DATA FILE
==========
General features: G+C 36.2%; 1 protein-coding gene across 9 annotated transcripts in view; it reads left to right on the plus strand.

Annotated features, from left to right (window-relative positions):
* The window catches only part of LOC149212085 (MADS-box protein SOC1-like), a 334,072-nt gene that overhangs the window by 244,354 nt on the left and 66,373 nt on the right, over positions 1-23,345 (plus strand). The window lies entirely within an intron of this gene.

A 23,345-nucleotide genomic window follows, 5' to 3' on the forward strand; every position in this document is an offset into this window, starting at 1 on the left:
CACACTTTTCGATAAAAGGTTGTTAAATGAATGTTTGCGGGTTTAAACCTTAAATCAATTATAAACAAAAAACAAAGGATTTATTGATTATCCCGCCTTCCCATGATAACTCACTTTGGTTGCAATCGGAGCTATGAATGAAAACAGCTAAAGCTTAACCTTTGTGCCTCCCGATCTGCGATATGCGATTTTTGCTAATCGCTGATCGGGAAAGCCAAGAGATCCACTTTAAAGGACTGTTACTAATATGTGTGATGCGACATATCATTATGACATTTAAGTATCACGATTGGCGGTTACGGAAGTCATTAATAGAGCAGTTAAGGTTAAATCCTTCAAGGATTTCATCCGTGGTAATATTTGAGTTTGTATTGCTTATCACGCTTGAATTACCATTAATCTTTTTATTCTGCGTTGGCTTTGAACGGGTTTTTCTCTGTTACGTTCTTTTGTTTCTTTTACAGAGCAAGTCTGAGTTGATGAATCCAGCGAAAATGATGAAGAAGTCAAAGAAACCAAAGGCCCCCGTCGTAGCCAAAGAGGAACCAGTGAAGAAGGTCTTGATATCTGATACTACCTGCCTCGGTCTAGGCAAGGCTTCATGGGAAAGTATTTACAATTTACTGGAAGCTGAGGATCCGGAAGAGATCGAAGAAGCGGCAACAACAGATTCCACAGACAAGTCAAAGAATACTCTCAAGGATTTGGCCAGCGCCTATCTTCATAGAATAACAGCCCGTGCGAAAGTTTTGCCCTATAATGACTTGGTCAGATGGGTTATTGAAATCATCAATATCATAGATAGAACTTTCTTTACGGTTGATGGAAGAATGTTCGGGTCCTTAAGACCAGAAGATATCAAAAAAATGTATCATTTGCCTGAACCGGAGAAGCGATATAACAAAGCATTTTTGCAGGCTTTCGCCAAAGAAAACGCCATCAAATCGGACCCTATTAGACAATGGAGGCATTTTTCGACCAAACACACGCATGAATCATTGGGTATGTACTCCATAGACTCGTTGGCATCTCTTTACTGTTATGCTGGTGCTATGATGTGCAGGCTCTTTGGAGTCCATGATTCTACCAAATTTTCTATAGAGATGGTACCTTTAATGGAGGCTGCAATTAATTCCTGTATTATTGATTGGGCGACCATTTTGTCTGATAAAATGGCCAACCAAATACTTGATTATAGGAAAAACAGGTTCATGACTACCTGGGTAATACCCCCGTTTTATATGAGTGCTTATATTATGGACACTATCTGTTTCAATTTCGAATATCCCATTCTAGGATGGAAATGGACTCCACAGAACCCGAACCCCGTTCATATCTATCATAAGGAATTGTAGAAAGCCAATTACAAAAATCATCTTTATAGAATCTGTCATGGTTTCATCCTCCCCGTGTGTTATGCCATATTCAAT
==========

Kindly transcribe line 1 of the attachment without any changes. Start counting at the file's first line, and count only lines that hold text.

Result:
General features: G+C 36.2%; 1 protein-coding gene across 9 annotated transcripts in view; it reads left to right on the plus strand.